A subrogee's right to recover from a garnishee defendant in a garnishment action is dependent on the principal defendant's right to recover from the garnishee defendant. Poelman v. Payne, 332 Mich. 597, 600, 52 N.W.2d 229 (1952). Because the trial court made no finding of fact with respect to whether Floormaster had a right to recover from Meridian, we cannot issue an order dismissing West's garnishment action, as requested by Meridian. Instead, we remand for further findings of fact. West is entitled to judgment against Meridian only to the extent that Floormaster was actually entitled to recover from Meridian under the disputed June 30, 1993-June 30, 1994 insurance policy. Poelman, supra at 600, 52 N.W.2d 229.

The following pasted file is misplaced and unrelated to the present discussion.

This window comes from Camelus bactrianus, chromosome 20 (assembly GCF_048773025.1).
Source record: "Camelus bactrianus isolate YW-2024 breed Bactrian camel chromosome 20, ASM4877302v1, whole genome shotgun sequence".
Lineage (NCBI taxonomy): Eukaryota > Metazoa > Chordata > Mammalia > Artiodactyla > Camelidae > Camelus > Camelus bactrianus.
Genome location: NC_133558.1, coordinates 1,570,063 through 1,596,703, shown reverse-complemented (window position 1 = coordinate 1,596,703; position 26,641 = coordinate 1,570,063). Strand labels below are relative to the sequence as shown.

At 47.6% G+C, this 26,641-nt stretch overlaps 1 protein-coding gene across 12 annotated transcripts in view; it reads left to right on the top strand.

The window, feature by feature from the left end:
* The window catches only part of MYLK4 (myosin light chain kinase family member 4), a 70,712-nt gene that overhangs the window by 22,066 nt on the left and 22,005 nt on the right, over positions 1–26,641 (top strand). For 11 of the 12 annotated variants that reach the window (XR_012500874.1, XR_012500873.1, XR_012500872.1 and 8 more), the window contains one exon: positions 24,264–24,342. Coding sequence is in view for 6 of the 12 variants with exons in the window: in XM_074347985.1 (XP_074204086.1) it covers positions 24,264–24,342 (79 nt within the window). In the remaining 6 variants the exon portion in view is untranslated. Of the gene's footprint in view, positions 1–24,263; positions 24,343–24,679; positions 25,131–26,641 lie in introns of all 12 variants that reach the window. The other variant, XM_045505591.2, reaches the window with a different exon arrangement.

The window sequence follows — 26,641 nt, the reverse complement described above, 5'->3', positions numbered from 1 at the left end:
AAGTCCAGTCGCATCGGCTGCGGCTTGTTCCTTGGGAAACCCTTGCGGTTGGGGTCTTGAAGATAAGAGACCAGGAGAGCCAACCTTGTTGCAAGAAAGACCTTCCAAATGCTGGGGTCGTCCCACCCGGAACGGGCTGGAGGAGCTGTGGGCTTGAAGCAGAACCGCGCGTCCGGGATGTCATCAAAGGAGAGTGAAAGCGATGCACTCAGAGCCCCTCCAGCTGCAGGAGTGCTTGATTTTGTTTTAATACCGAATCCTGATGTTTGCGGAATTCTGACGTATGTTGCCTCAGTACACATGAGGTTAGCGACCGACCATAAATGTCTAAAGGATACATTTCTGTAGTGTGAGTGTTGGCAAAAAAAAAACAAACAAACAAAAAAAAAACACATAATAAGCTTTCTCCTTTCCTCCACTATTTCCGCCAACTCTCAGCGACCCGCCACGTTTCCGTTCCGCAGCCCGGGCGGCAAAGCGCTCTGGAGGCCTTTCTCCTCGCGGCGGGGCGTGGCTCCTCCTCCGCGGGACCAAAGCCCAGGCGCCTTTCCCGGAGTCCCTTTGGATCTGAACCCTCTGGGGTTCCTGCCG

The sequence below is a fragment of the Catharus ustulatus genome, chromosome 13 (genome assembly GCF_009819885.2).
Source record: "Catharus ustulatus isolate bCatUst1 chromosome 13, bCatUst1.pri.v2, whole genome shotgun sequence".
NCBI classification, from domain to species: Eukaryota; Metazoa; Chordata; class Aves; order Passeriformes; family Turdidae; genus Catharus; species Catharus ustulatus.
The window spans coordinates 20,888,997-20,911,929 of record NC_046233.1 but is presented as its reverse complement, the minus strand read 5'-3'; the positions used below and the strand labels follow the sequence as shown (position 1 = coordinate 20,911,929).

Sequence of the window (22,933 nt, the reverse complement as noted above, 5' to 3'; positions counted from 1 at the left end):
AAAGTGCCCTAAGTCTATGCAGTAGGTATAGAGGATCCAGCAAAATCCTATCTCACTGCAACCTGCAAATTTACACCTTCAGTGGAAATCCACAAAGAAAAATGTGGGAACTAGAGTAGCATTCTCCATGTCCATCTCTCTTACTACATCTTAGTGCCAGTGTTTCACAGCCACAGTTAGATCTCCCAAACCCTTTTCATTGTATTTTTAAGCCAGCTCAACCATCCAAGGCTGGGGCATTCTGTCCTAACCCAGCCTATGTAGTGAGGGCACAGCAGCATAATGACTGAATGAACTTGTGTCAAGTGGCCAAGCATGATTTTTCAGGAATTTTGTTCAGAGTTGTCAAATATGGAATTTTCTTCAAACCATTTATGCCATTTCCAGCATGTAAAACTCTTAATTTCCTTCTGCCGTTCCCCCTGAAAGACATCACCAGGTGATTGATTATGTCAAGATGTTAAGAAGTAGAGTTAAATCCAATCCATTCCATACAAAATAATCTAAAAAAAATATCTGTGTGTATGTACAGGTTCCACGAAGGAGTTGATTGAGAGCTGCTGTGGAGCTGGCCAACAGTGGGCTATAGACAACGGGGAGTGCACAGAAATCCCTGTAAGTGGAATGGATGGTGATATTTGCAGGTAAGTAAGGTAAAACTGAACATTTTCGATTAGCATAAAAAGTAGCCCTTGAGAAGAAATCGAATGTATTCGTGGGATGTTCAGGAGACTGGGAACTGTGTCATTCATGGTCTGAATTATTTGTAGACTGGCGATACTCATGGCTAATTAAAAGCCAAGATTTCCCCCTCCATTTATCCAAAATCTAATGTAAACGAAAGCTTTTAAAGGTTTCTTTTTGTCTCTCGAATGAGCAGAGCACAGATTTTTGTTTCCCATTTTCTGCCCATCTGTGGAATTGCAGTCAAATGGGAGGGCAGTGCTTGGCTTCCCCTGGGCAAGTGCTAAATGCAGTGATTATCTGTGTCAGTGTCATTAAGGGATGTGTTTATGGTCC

Reversed and remanded. We do not retain jurisdiction.
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Docket No: Docket No. 195158.
Decided: June 16, 1998
Court: Court of Appeals of Michigan.